Directed searches for gravitational waves from ultralight bosons
Gravitational-wave detectors can be used to search for yet-undiscovered ultralight bosons, including those conjectured to solve problems in particle physics, high-energy theory, and cosmology. In particular, ground-based instruments could probe boson masses between 10^(−15) eV and 10^(−11) eV, which are largely inaccessible to other experiments. In this paper, we explore the prospect of searching for the continuous gravitational waves generated by boson clouds around known black holes. We carefully study the predicted waveforms and use the latest-available numerical results to model signals for different black-hole and boson parameters. We then demonstrate the suitability of a specific method (hidden Markov model tracking) to efficiently search for such signals, even when the source parameters are not perfectly known as well as allowing for some uncertainty in theoretical predictions. We empirically study this method's sensitivity and computational cost in the context of boson signals, finding that it will be possible to target remnants from compact-binary mergers localized with at least three instruments. For signals from scalar clouds, we also compute detection horizons for future detectors (Advanced LIGO, LIGO Voyager, Cosmic Explorer, and the Einstein Telescope). Among other results, we find that, after one year of observation, an Advanced LIGO detector at design sensitivity could detect these sources up to over 100 Mpc, while Cosmic Explorer could reach over 10^4 Mpc. These projections offer a more complete picture than previous estimates based on analytic approximations to the signal power or idealized search strategies. Finally, we discuss specific implications for the follow-up of compact-binary coalescences and black holes in x-ray binaries. Along the way, we review the basic physics of bosons around black holes, in the hope of providing a bridge between the theory and data-analysis literatures.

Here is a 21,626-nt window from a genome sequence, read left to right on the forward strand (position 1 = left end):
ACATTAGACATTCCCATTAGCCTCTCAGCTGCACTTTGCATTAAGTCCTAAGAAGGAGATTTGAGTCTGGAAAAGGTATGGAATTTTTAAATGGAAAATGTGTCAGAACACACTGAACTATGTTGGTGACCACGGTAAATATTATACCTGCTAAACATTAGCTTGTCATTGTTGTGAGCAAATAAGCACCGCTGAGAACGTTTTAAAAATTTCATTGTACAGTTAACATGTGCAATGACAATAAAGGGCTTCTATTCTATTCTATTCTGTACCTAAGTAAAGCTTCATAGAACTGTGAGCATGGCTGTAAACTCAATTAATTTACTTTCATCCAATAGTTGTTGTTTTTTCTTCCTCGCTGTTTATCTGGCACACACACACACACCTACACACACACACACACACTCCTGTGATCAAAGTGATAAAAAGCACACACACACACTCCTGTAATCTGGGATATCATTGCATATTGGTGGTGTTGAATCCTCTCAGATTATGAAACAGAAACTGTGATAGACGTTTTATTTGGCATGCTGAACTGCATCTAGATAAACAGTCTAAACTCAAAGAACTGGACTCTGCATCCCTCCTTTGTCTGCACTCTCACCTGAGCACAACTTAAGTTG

© 2019 American Physical Society. Received 20 October 2018; published 26 April 2019. The authors thank Evan Hall for useful input regarding the sensitivities of present and future detectors. M. I. and R. B. thank Asimina Arvanitaki, Masha Baryakhtar, William East, and Robert Lasenby for organizing the meeting "Searching for New Particles with Black Hole Superradiance" held at the Perimeter Institute for Theoretical Physics . Research at Perimeter Institute is supported by the Government of Canada through Industry Canada and by the Province of Ontario through the Ministry of Economic Development & Innovation. M. I. and L. S. are members of the LIGO Laboratory. LIGO was constructed by the California Institute of Technology and Massachusetts Institute of Technology with funding from the National Science Foundation and operates under cooperative agreement PHY-0757058. Support for this work was provided by NASA through the NASA Hubble Fellowship Grant No. HST-HF2-51410.001-A awarded by the Space Telescope Science Institute, which is operated by the Association of Universities for Research in Astronomy, Inc., for NASA, under Contract No. NAS5-26555. L. S. was supported by an Australian Research Training Program Stipend Scholarship and the Albert Shimmins Fund at earlier stages of this project. The research was also supported by Australian Research Council (ARC) Discovery Project No. DP170103625 and the ARC Centre of Excellence for Gravitational Wave Discovery CE170100004. R. B. acknowledges financial support from the European Union's Horizon 2020 research and innovation program under the Marie Skłodowska-Curie Grant Agreement No. 792862. This paper carries LIGO Document No. LIGO-P1800270.
Submitted - 1810.03812.pdf
Erratum - PhysRevD.102.049901.pdf
Published - PhysRevD.99.084042.pdf